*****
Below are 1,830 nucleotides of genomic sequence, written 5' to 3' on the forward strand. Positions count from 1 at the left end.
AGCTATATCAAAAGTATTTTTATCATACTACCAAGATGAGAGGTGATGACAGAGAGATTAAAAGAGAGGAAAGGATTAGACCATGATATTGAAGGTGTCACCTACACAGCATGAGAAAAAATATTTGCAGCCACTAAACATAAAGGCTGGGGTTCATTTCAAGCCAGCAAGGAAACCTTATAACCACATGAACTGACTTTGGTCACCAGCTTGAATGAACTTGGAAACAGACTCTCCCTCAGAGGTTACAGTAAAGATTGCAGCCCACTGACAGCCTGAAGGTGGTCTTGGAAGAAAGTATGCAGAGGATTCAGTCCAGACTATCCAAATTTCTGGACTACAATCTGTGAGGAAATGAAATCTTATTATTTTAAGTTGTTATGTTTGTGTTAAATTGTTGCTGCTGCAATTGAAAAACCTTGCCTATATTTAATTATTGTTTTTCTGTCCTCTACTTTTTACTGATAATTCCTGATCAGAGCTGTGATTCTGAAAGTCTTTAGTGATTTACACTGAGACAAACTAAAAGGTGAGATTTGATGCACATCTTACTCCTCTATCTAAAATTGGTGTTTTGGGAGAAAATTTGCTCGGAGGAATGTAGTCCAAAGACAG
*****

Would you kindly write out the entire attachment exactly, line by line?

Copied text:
Below are 1,830 nucleotides of genomic sequence, written 5' to 3' on the forward strand. Positions count from 1 at the left end.
AGCTATATCAAAAGTATTTTTATCATACTACCAAGATGAGAGGTGATGACAGAGAGATTAAAAGAGAGGAAAGGATTAGACCATGATATTGAAGGTGTCACCTACACAGCATGAGAAAAAATATTTGCAGCCACTAAACATAAAGGCTGGGGTTCATTTCAAGCCAGCAAGGAAACCTTATAACCACATGAACTGACTTTGGTCACCAGCTTGAATGAACTTGGAAACAGACTCTCCCTCAGAGGTTACAGTAAAGATTGCAGCCCACTGACAGCCTGAAGGTGGTCTTGGAAGAAAGTATGCAGAGGATTCAGTCCAGACTATCCAAATTTCTGGACTACAATCTGTGAGGAAATGAAATCTTATTATTTTAAGTTGTTATGTTTGTGTTAAATTGTTGCTGCTGCAATTGAAAAACCTTGCCTATATTTAATTATTGTTTTTCTGTCCTCTACTTTTTACTGATAATTCCTGATCAGAGCTGTGATTCTGAAAGTCTTTAGTGATTTACACTGAGACAAACTAAAAGGTGAGATTTGATGCACATCTTACTCCTCTATCTAAAATTGGTGTTTTGGGAGAAAATTTGCTCGGAGGAATGTAGTCCAAAGACAG